Romney's America: Fewer Cops, Fewer Firefighters, Fewer Teachers?

Guest post by Mark A.R. Kleiman, public policy professor at UCLA. Professor Kleiman regularly blogs at The Reality Based Community.

Here is Mitt Romney, criticizing Barack Obama's plans to help the states and localities reverse the shrinkage in government employment currently dragging us back into recession:
      "He wants another stimulus, he wants to hire more government workers. He says we   
       need more fireman, more policeman, more teachers. Did he not get the message of 
       Wisconsin? The American people did. It's time for us to cut back on government and
       help the American people."

I haven't seen any polling on this, but if Romney wants to make this election about whether we need more cops, firefighters, and teachers, Barack Obama ought to accept the invitation. At least Romney is more honest (or just more tone-deaf) than his co-partisans such as Scott Walker, who usually pretend we can cut taxes by eliminating "bureaucrats."

Of course the real hard-core Ayn Rand types think it's a good thing if a schoolteacher loses her job and has to become a stripper -- since, after all, by definition private-sector employment is productive while public-sector employment is unproductive -- but Mitt's welcome to that 25% of the vote.

It's true that there are ways of getting crime control, firefighting, and teaching done with fewer people. The police are only starting to adapt to social and technical facts (almost everyone walking around with a video camera connected to the Net) that could allow the "crowdsourcing" of much of police information-gathering. Changing construction codes have greatly reduced the need for urban firefighters, and the Fire Department is not the best or cheapest way to provide emergency medical service. (On the other hand, increased wildfires due to climate change and exurban sprawl means we need more rural firefighting, and that's an expensive activity.) Interactive software and video can - will have to - replace much of the teaching function. In each case, we need to find a way past the Baumol Cost Disease.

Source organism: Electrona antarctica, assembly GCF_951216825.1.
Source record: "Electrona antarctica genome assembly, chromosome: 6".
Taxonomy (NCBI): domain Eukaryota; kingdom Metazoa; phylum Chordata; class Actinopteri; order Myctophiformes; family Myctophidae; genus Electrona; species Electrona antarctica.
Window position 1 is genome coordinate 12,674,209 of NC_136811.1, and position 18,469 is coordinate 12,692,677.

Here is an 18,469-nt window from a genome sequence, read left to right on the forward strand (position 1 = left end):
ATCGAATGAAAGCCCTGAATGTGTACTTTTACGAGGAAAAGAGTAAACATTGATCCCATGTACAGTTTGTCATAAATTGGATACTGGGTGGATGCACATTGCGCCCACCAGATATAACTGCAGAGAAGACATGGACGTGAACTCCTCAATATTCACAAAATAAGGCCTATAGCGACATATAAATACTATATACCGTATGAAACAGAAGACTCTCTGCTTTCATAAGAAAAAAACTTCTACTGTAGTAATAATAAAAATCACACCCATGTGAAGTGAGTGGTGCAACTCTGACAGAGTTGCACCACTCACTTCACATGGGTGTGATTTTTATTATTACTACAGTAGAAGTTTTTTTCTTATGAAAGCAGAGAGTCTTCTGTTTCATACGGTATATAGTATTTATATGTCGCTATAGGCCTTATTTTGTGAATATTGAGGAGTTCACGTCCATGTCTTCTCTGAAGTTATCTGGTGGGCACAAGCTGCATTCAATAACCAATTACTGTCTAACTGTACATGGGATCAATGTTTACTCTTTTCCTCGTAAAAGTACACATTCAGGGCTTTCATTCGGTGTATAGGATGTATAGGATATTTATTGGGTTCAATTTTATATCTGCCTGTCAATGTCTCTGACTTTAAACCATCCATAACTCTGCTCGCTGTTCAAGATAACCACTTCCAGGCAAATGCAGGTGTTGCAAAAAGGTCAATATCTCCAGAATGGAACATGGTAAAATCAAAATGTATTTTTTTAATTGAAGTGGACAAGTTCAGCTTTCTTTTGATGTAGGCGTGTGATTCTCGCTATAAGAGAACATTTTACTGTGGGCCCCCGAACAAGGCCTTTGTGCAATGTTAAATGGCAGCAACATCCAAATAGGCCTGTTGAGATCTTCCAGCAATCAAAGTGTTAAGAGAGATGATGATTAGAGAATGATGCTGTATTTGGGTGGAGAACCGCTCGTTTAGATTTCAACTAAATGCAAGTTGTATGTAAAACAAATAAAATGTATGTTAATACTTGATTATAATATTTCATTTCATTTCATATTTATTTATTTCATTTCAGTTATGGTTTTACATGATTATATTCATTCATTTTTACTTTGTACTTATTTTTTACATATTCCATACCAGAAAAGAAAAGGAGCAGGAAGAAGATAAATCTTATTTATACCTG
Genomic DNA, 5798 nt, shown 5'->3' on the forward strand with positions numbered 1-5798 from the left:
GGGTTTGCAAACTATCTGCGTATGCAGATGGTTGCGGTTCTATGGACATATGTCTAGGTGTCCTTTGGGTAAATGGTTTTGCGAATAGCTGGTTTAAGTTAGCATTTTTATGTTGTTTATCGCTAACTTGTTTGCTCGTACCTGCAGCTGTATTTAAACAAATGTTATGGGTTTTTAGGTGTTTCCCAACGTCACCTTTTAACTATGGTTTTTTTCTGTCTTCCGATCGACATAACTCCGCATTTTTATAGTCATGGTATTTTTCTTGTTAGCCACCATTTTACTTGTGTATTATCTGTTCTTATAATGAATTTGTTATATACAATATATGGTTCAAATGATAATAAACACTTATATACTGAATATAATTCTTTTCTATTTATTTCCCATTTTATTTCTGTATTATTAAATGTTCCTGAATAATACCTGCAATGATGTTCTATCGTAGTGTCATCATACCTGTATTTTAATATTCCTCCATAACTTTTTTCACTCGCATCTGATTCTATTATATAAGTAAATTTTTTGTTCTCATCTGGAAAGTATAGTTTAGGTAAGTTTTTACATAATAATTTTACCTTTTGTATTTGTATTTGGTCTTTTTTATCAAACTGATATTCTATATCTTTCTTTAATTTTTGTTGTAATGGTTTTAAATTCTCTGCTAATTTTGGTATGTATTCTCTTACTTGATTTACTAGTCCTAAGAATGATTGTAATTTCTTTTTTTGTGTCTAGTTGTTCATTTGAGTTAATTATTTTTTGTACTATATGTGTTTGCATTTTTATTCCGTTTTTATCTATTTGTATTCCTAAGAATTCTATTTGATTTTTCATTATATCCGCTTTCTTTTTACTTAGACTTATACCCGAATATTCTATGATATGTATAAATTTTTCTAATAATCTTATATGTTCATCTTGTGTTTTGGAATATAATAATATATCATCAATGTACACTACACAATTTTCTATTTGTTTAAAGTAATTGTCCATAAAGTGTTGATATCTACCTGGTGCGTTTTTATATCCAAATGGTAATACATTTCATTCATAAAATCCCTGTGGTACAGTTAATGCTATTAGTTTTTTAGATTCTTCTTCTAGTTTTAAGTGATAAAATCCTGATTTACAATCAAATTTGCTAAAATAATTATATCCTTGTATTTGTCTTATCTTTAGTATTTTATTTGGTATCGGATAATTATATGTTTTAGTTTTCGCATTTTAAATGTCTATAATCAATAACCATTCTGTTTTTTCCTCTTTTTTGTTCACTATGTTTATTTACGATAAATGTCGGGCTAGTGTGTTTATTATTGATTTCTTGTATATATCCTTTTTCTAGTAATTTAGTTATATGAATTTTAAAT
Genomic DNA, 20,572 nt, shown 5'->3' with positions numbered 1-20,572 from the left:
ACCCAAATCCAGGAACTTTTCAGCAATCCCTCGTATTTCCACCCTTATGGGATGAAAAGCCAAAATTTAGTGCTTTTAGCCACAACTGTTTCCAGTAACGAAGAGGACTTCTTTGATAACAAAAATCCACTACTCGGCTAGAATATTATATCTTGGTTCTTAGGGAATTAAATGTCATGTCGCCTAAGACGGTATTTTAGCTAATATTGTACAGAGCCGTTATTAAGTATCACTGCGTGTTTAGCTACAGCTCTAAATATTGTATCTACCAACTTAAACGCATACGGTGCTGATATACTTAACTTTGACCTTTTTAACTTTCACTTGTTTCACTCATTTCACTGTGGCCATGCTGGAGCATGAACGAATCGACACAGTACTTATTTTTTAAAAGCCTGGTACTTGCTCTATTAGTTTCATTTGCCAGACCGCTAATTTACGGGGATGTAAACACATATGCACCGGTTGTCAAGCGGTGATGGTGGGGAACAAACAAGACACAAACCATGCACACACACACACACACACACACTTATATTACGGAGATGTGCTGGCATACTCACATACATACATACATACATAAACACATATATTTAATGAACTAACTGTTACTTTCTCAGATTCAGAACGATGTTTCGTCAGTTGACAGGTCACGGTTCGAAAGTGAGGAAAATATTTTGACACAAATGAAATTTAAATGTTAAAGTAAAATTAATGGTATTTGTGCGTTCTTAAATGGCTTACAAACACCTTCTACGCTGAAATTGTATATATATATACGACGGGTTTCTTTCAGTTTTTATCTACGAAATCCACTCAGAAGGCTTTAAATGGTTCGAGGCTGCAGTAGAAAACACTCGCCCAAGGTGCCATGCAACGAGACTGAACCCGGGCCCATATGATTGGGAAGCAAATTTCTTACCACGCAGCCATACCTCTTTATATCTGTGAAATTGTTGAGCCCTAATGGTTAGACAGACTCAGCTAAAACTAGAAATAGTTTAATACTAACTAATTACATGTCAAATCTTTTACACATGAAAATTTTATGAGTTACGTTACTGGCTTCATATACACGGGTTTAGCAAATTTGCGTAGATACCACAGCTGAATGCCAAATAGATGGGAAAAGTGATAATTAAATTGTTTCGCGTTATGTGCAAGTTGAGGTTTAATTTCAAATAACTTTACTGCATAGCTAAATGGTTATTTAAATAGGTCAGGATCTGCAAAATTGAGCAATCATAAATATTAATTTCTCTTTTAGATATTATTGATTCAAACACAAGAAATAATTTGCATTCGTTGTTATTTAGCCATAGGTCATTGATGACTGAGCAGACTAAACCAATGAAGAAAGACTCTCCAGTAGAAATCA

But that's all in the long run.
Today and tomorrow, fewer cops means more crime, fewer firefighters means fewer heart-attack survivors, fewer teachers means worse-educated students. And in the medium term those technological changes will require investments. The cost curve will bend up before it bends down.

Romney thinks the "lesson of Wisconsin" is that the American people have been conned into wanting fewer public services so they can buy bigger TV sets. He's wrong as a matter of politics. In agreeing with them, he's also wrong as a matter of policy.
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Megan McArdle is a columnist at Bloomberg View and a former senior editor at The Atlantic. Her new book is The Up Side of Down.

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